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Law of the Sea Treaty

No More "Wild West" on the "High Seas"


Disney pirate ship sales through Hong Kong's Victoria Harbour

Disney pirate ship sales through Hong Kong's Victoria Harbour

Photo: Getty
September 4, 2007

There was a time when the western part of the United States was mostly lawless, the "Wild West." Yet slowly but surely, as humanity started to fill up the space, law became more and more necessary. Commerce, land use, water rights and more all require agreed upon laws. Civilization is one term for this process.

Like the "Wild West," the term "High Seas" refers to an area outside of normal laws. The parts of Earth's oceans and seas which can be claimed by no single country (or can be claimed by so many countries that the claims are meaningless) have long been ruled by either pirates or the strongest navy.

Here again though, commerce, shipping lanes, mineral resources, fishing rights, environmental concerns, and more mean that law and civilization are in demand. As far back as the mid-1950s, the world began a process for determining exactly which waters belonged to which countries and how the remainder could be shared for the benefit of all.

Forging the Law of the Sea Treaty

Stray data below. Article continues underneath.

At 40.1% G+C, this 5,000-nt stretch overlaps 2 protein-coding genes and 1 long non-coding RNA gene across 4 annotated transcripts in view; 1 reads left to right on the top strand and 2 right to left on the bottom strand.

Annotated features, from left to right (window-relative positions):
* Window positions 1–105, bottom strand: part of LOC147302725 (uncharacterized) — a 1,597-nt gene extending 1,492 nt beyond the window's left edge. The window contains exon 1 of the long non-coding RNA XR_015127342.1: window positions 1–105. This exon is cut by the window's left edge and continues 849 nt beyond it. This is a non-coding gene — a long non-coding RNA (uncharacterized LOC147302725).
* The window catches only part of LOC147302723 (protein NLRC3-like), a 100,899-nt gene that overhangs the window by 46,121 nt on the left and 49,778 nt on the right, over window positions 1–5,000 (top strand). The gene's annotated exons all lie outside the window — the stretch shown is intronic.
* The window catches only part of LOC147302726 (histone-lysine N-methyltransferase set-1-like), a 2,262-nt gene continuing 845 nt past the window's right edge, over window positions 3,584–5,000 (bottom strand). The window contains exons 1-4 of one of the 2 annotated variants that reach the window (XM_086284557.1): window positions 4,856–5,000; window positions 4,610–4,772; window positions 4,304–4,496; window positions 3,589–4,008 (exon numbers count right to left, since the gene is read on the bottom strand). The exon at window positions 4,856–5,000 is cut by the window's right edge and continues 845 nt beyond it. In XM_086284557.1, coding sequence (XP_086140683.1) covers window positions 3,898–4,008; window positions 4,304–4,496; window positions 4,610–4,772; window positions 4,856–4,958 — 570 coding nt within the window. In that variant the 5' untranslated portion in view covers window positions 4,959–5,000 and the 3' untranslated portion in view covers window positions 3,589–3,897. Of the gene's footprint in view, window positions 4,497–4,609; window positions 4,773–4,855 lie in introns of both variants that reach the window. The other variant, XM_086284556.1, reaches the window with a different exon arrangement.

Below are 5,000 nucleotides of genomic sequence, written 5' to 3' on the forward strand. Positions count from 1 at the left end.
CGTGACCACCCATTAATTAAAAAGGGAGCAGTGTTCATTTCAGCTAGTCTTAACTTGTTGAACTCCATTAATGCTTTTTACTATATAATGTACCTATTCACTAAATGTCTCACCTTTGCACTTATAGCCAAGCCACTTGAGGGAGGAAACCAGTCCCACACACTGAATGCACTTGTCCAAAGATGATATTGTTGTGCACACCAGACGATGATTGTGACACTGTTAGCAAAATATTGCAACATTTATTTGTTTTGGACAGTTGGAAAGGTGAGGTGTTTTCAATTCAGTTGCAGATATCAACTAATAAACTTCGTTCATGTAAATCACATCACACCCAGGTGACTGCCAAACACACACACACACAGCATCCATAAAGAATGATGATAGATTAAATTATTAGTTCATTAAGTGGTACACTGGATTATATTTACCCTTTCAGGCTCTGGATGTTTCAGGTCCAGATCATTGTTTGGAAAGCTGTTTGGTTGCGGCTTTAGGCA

The treaty process has evolved over the last 50 years into the United Nations Convention on the Law of the Sea (UNCLOS). Today, almost every country on the planet has ratified the convention... except the United States.

America has actually followed most provisions of the treaty since 1983 and all of the provisions since 1994. President Bill Clinton signed the treaty in 1994 and sent it to the U.S. Senate, but it has never been taken up by the full Senate for a ratification vote. Conservatives have long opposed the treaty and, even when Democrats previously controlled the Senate, there has never seemed to be the 66 votes needed for passage. But the situation is changing.

On May 15, 2007, President Bush called on the Senate to ratify UNCLOS. And this month the Senate Foreign Relations Committee is expected to open hearings on the treaty which could lead to a full vote before the end of the year. Recent claims by Russia and others to own the mineral rights on the floor of the Arctic Ocean have only added to a sense of urgency. Those claims will likely be untangled by courts and tribunals established by UNCLOS. If the United States isn't part of UNCLOS, it won't have a voice in the outcome.

Supporting the Law of the Sea Treaty

Supporters, including the U.S. military, say the treaty secures American rights over territorial waters (including the mineral resources underwater). Moreover, ratification of the treaty ensures the United States will have a seat at the table when disputes arise or modifications of the treaty are considered.

Opposing the Law of the Sea Treaty

Opponents say the treaty impinges on U.S. national sovereignty and sets up an international bureaucracy which may act in ways counter to American interests.

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